Tuesday, August 15, 2017 || By Michael Romain || @maywoodnews
During a town hall meeting he hosted on Aug. 14 at Council Chambers, 125 S. 5th Ave. in Maywood, U.S. Rep. Danny K. Davis (D-7th) gave a dire assessment of a political climate controlled by Republicans and lorded over by President Donald Trump.
“We probably are in the worst position that we’ve been in in a long time,” Davis said, referencing the Democratic Party’s minority status in most statehouses and in Washington, D.C.
“I don’t ever remember a time when one political party was in control of all four components of making national law,” Davis said. “The Republicans control the [the House, the Senate, the presidency and the Supreme Court].”
As if to drive the point home, Davis commiserated with state Rep. Emanuel “Chris” Welch (D-7th), who was in attendance at the town hall.
During brief remarks, Welch said that the extreme conservatism marked by Trump and the GOP-controlled federal government also exists at the state level.
“Right now, the federal and state governments are mirror images of each other,” said Welch, a vocal critic of the governor.
Along with Welch, Cook County Commissioner Richard Boykin (1st) and Maywood Mayor Edwenna Perkins, along with several village board members and staff, were in attendance.
Much of Davis’ opening remarks, and most audience questions, were framed by concerns about how existing legislation would fare under the Republican majority.
Davis said that he’s particularly concerned about international conflicts Republicans in Congress and in the White House might invite.
“We’re on the verge of war right now,” Davis said. “Some of these guys get trigger happy and they think they’re the John Wayne of international politics.”
Although he didn’t reference any particular case, the increasingly hostile back-and-forth between President Trump and North Korean dictator Kim Jong Un over the latter’s nuclear weapons tests have dominated news cycles in recent weeks.
On the domestic front, Davis said that, despite the GOP control, he expects Congress to reauthorize at least three major pieces of legislation he either sponsored or cosponsored.
The congressman said that the House budgeted for next year around $68 million for the Second Chance Act — which was introduced by Davis and then-Sen. Joseph Biden (D-DE) in 2007, and signed into law in 2008. Davis said he also expects the House to reauthorize the New Markets Tax Credit Act.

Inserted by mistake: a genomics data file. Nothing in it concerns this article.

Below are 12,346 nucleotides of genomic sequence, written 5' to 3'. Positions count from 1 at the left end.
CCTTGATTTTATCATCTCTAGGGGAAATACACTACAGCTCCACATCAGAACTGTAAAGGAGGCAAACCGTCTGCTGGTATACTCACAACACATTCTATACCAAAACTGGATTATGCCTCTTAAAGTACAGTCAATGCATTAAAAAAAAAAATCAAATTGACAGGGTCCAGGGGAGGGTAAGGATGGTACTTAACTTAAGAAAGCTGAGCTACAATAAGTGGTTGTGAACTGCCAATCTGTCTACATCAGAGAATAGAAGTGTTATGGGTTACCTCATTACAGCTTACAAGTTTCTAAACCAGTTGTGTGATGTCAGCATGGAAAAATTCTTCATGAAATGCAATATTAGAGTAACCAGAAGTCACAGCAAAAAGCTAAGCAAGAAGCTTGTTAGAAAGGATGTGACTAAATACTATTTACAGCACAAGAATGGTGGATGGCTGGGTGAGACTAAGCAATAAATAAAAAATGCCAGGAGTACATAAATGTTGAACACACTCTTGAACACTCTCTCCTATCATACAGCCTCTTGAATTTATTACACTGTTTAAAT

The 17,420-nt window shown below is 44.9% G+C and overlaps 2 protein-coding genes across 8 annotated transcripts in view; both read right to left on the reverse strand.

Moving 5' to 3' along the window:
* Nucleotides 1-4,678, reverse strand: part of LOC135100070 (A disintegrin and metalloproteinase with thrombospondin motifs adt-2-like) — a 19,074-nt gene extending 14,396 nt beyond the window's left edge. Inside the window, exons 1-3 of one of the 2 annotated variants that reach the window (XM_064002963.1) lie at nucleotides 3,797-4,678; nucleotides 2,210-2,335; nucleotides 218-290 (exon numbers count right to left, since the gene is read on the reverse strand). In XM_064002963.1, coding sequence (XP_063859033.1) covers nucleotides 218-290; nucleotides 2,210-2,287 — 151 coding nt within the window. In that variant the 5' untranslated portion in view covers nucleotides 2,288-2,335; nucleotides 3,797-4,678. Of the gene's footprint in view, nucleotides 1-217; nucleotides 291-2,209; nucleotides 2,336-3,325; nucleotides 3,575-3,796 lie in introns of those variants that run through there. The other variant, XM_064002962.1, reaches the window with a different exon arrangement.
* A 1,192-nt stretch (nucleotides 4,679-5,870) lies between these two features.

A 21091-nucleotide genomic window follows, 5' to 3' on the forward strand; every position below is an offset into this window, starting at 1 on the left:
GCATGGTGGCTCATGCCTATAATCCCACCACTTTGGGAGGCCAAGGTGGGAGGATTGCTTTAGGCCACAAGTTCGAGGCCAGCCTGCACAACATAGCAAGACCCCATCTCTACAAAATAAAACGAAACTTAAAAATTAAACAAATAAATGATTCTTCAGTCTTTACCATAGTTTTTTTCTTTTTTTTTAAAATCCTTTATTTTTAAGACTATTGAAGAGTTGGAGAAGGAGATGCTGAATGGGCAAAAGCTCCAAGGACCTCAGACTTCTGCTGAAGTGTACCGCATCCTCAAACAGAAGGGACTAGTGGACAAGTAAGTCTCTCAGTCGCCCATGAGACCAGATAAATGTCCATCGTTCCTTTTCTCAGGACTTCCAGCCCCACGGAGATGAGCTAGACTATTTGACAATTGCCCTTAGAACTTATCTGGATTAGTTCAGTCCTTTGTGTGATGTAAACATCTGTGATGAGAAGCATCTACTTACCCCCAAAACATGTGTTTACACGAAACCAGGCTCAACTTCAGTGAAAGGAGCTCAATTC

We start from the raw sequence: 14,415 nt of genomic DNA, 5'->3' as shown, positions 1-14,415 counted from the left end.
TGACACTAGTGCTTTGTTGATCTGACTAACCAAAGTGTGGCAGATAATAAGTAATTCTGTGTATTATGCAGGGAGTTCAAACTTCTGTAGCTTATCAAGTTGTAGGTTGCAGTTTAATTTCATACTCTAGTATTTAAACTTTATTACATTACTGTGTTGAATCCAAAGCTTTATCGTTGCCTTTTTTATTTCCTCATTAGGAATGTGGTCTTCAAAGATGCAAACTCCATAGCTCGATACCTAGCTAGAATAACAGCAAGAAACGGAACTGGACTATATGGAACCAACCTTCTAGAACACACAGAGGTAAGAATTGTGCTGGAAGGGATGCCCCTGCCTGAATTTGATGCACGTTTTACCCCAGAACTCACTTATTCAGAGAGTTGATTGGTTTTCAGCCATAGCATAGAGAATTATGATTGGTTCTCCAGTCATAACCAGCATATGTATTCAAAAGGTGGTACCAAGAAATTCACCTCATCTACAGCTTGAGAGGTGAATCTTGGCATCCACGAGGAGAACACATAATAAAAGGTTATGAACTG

Davis was less optimistic, albeit rather vigilant, in his assessment of how the GOP might approach the Affordable Care Act — legislation into which the congressman said he’s put $11 billion.
“They’re going to whittle it down, whittle it down and whittle it down until they get enough votes, but I think we’ll keep resisting,” Davis said, of the Republicans’ attempts to repeal the law and replace it with something else.
The GOP’s latest attempt to repeal the ACA failed after Republican Sens. John McCain, Lisa Murkowski and Susan Collins voted with Democrats in July against getting rid of the healthcare law, which many Democrats consider former president Barack Obama’s signature achievement.
When one constituent asked Davis what plan the Republicans would replace the ACA with, the congressman quipped, “They’re going to replace the poor folk,” before he went on to criticize members of his own party for their reluctance to address poverty head on.
“Being poor right now is not a good place to be,” Davis said. “Even Democrats are reluctant to talk about poor folks. Very seldom do we hear a Congress member say the word, ‘poor.’”
Davis said that he thinks the reluctance, among both parties, to discuss the poor stems from a lack of empathy for those on the bottom of the economic ladder among the country’s economic and political elites.
After criticizing what he said is a political system that is captured by big-moneyed special interests, Davis argued for campaign finance reform. He said that the U.S. should implement a feature of Great Britain’s Parliamentary system, which puts strict limits on how much candidates can spend on their campaigns.
In the absence of deep reform, the congressman said, “Pretty soon, if you ain’t got no money, you won’t be able to run for these offices.”
But Davis said that his deepest immediate concern has to do with how Trump’s first term plays out.
“My biggest fear I have is that some of the progressive gains it has taken 50 and 60 years to bring about — these guys are trying to wipe them out in four years,” the congressman said. VFP